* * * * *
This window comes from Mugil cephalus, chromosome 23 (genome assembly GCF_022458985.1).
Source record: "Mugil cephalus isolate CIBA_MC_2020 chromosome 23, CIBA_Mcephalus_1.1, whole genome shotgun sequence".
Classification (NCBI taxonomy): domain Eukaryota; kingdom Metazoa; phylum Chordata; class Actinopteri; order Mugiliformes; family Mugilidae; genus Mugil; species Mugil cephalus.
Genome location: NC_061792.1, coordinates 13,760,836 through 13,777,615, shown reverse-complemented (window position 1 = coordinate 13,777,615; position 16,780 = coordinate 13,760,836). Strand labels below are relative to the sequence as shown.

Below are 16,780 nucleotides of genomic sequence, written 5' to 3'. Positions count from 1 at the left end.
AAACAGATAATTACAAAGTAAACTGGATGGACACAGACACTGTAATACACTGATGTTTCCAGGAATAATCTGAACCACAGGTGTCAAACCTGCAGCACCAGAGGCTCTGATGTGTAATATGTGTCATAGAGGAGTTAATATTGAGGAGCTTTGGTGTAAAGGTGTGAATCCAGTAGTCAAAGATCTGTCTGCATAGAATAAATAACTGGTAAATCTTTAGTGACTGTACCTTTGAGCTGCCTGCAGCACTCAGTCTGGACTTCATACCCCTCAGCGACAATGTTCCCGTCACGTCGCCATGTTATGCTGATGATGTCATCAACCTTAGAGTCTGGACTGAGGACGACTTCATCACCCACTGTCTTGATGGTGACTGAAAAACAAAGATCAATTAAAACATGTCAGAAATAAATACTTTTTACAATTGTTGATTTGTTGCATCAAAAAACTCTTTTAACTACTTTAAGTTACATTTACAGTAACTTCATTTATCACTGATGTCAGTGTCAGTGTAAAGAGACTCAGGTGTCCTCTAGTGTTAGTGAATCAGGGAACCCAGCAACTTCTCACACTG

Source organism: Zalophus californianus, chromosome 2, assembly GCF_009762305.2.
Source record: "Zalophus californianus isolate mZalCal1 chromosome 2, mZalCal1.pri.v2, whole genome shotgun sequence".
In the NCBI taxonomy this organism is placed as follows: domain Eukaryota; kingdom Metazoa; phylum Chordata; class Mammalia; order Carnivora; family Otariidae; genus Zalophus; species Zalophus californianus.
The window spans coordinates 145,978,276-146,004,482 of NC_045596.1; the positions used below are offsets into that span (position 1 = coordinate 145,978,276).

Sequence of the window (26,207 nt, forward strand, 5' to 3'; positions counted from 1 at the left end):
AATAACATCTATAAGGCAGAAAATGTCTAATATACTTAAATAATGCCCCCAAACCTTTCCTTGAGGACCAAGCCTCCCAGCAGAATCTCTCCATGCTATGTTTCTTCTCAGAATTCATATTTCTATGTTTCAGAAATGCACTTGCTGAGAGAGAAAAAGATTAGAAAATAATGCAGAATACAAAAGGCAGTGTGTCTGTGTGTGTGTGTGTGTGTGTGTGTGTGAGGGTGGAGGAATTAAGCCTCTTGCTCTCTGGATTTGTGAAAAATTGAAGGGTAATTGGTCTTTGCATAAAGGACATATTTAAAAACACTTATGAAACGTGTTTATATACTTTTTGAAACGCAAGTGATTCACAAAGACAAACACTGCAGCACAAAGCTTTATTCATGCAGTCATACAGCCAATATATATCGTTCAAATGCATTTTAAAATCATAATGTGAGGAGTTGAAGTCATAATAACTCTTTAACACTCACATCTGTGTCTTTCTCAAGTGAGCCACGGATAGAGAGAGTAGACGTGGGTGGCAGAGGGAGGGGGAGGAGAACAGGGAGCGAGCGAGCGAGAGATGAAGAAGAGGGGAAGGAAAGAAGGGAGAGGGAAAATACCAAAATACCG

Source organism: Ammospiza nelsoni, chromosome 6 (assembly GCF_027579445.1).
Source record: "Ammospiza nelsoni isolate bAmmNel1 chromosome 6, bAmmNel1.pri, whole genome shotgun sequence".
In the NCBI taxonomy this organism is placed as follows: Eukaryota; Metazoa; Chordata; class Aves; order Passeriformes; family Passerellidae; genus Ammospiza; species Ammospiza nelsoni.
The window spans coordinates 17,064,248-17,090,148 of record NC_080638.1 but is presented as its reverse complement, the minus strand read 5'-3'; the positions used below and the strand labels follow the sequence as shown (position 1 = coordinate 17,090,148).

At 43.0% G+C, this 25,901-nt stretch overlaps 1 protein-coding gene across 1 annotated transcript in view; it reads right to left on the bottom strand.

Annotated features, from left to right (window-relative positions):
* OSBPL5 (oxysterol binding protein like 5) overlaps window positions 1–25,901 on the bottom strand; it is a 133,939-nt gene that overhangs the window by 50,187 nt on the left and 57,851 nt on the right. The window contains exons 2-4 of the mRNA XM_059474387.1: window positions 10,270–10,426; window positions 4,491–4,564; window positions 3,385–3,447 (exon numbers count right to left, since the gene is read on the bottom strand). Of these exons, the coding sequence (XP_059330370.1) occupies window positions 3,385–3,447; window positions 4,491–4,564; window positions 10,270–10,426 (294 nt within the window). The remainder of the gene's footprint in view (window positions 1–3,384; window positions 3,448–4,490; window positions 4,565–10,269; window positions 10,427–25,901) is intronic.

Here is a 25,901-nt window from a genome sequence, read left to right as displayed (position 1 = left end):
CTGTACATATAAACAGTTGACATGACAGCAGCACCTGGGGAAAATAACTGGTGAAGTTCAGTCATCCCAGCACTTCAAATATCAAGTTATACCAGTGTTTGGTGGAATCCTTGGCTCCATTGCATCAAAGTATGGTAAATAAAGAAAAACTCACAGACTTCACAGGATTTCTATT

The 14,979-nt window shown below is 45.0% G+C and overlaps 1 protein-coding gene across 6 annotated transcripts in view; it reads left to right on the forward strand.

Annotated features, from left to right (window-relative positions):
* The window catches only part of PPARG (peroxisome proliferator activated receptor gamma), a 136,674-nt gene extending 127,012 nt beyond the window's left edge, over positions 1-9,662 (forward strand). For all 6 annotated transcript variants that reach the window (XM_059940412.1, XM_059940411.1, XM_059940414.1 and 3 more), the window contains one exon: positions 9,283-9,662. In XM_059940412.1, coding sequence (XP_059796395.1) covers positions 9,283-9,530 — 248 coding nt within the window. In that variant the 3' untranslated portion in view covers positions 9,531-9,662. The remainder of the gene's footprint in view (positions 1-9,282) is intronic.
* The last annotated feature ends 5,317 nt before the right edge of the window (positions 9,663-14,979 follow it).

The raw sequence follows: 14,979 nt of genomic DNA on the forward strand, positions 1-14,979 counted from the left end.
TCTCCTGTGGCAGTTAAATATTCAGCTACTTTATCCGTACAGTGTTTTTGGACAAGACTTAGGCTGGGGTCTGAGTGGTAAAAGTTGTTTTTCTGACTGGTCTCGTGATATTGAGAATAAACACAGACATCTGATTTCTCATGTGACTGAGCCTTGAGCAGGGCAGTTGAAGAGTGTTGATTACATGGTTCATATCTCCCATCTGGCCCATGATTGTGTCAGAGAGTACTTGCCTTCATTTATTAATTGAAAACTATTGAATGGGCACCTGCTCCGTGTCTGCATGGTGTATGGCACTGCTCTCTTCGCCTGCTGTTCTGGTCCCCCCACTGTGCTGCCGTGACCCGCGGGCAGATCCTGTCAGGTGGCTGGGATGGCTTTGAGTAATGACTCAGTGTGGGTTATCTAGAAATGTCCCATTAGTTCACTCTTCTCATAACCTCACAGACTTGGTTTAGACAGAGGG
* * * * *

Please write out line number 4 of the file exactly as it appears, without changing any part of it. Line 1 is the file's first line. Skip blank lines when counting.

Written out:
Genome location: NC_061792.1, coordinates 13,760,836 through 13,777,615, shown reverse-complemented (window position 1 = coordinate 13,777,615; position 16,780 = coordinate 13,760,836). Strand labels below are relative to the sequence as shown.